Slightly more advanced example, doing many users at once, let’s say to change user passwords to enable IT staff to set up profiles for them in a new domain during a weekend office move and migration:
dsquery user “OU=Sales,OU=New York,dc=internal,dc=AcmeCorp,dc=com” | dsmod user -pwd ChangeThisNow! -u Admin -p APassword
This would change password of all users in Sales in New York to “ChangeThisNow!”.
Note: the dsquery will return matching objects anywhere in the OU you specify, or further down the OU structure. So, if you start from New York you will get everyone in New York – I would suggest you do it team by team (ish) to avoid changing things like IT staff or service accounts etc.
Having done that you now have everyone that you want with a changed password. On Sunday night you would possibly want to use:
dsquery user “OU=Sales,OU=New York,dc=internal,dc=AcmeCorp,dc=com” -limit 300 | dsmod user -mustchpwd yes
to force them all to change at next login.
You might also want
dsquery user “OU=Sales,OU=New York,dc=internal,dc=AcmeCorp,dc=com” -limit 300 | dsmod user -office “New Building 3”
Note the use of “-limit 300” – default limit is to return 100 results, useful when you are just doing the dsquery on it’s own to make sure you have the syntax correct. If you miss this off it will do the first 100 and stop, so if you expect more results use this switch at a reasonable level (300, 1000, 100000?)
To get useful help files you can just do the usual /?
eg dsmod /?
or dsmod user /?
or dsquery computer /?
I tend to redirect the output to text files for convenience (they are quite detailed).
DSGET is also useful to get the properties in the first place (perhaps to use in Excel to parse a new batch file together), so use “dsquery | dsget ” approach to find eg all SAM ID’s for Sales, or all their email addresses or whatever.
Summary of the most useful (I have found) user properties :
pwd == user password
mustchpwd == force change of password after next logon
tel == telephone number
samid == we know this is domain-unique so it’s a good start point
profile == path to profile *
hmdir == path to home directory *
hmdrv == drive letter for home directory
fn == first name #
ln == last name #
office == Office location, building name, whatever makes sense in your organisation
*The wildcard $username$ can be used to insert the SAM id for the -profile or -hmdir parameter. Note the $, rather than % as you would get in a DOS command using an environmental variable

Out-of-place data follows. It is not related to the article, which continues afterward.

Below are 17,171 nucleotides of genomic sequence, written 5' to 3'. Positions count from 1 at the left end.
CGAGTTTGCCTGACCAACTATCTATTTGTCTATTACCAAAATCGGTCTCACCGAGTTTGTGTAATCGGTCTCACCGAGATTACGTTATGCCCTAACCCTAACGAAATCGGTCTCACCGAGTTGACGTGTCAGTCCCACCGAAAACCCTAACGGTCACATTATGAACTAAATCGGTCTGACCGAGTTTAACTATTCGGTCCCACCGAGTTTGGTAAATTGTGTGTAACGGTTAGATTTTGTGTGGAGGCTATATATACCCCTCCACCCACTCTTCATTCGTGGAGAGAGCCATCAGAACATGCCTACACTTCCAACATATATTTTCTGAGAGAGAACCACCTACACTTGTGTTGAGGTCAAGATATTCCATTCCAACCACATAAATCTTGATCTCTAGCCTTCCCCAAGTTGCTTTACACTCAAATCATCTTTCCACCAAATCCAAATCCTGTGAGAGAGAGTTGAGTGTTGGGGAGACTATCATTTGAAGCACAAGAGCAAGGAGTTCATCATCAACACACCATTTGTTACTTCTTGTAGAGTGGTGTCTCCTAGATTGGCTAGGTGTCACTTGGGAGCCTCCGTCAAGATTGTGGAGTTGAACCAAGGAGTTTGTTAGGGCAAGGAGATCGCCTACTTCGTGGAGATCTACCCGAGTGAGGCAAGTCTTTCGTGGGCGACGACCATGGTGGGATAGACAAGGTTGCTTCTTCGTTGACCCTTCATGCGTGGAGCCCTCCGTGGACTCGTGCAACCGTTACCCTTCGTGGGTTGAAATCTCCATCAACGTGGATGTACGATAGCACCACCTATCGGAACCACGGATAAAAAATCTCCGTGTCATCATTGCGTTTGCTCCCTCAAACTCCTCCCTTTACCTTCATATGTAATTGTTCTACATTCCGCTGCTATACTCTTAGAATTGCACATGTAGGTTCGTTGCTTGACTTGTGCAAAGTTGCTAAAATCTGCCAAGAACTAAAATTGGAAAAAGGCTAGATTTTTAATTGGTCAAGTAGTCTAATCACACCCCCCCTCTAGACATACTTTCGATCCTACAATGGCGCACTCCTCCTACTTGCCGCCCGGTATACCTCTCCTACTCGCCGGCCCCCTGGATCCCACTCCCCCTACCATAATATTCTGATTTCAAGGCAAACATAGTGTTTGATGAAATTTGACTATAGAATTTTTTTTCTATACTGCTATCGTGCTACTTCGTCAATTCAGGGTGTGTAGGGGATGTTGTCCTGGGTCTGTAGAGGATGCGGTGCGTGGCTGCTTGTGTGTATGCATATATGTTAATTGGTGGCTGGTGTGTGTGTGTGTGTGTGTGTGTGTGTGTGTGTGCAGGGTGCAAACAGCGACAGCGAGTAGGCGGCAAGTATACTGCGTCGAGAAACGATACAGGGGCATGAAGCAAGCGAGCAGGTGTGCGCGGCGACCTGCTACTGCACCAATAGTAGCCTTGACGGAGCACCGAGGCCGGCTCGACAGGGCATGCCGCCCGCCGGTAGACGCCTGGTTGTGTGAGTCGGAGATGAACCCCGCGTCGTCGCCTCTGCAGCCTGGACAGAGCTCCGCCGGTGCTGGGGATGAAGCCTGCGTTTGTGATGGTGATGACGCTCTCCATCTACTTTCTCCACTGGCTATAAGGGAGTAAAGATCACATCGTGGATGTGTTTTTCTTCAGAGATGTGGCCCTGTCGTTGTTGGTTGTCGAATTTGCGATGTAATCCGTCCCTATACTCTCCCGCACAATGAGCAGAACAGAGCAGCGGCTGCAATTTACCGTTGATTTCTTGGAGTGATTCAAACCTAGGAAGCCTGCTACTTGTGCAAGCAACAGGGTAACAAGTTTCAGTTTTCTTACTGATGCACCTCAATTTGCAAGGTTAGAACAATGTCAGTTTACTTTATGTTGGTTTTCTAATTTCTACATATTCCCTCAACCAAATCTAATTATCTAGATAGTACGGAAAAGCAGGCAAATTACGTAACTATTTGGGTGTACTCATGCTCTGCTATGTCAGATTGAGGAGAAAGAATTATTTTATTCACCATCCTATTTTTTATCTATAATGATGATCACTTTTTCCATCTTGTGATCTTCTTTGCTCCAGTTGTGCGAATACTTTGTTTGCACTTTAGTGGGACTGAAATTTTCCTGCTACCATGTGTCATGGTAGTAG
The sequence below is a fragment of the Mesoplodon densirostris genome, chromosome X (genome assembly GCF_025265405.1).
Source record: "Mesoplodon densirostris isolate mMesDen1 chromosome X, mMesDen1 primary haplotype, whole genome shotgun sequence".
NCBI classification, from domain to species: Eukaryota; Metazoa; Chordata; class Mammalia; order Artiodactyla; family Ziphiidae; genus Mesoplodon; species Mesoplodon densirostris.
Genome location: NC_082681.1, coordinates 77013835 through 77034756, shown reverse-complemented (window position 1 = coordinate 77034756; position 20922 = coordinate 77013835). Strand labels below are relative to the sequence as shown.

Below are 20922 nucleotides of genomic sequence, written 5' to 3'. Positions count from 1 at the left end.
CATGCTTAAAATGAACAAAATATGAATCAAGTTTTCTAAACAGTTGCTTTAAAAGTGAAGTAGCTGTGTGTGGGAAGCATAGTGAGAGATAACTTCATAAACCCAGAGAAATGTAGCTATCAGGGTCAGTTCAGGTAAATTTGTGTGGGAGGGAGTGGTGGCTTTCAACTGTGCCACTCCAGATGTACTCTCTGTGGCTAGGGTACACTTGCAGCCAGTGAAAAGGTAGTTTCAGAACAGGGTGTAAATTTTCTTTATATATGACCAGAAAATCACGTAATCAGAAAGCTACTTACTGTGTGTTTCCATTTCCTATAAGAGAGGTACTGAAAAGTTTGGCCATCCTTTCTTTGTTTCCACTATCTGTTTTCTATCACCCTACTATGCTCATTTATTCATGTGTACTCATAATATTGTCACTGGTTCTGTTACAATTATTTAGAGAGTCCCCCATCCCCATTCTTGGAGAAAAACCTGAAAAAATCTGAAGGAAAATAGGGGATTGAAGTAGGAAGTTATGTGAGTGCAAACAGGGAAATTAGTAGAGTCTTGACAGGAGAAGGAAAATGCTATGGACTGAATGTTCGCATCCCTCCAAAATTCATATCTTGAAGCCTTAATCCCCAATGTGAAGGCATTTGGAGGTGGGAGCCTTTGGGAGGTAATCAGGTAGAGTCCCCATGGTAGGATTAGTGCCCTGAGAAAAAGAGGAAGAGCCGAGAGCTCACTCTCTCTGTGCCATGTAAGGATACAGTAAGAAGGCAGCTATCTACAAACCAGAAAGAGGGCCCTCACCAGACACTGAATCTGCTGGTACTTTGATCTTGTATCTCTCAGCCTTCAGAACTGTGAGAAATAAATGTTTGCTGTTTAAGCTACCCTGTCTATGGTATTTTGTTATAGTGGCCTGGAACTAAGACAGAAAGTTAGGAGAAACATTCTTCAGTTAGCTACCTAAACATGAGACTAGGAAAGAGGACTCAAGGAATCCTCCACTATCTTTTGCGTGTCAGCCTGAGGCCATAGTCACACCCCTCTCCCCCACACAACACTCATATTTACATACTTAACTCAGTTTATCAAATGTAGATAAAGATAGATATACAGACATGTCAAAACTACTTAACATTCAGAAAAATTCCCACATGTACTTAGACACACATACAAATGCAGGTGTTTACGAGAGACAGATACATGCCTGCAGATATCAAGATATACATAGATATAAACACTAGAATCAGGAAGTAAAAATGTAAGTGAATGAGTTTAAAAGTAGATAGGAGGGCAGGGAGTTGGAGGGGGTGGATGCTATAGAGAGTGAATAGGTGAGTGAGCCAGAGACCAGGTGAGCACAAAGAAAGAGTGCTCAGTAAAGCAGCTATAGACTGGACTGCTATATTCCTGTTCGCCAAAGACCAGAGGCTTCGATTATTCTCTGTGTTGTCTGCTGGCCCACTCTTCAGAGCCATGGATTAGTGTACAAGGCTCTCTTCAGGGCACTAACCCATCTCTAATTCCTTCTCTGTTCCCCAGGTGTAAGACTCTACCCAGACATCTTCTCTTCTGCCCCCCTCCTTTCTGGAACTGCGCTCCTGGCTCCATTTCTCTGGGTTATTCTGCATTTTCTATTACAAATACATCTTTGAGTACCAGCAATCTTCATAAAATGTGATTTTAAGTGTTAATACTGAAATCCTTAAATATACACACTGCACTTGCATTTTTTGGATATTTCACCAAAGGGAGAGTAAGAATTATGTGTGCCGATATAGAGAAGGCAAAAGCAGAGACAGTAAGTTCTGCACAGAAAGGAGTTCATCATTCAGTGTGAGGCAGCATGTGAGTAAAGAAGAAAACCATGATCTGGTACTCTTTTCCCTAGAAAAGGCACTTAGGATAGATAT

dsquery user “OU=Sales,OU=New York,dc=internal,dc=AcmeCorp,dc=com” | dsmod user -hmdir \\internal\DfsRoot\homes\$username$ -hmdrv u:
#eg I will use dsget to do an export of samid, lastname and firstname, then in Excel strip the first initial of the first name and use it with surname to lookup this against the telephone list supplied by the Facilities / reception team which only has surname.initial. From there I can create the script to change the telephone number entries. What I would probably do in practice is change ALL New York user telephone numbers to “unknown”, then change the ones my script can match perfectly, then we can do a query for all users whose telephone number is still “unknown” and do these by hand (eg where their first name Elizabeth is in the phone system as “B” for Beth, and for spelling errors etc.)
Very frustrating thing to watch out for, the syntax and names for the properties in dsquery, dsget and dsmod are not identical, eg in dsquery there is no syntax to search for first name alone, you have to use a wildcard-based mask, but having found them you can’t write directly back to the name, you have to write to first name, surname or display name as required. This is another reason to use batch files – when it doesn’t work because the syntax is wrong you can more easily change it and re-run.
Have fun! (?) I would reckon the amount of time you spend learning this just for any one-off exercise of changing all the passwords or telephone numbers will pay for itself straight away. You then get to reap more rewards down the line for free!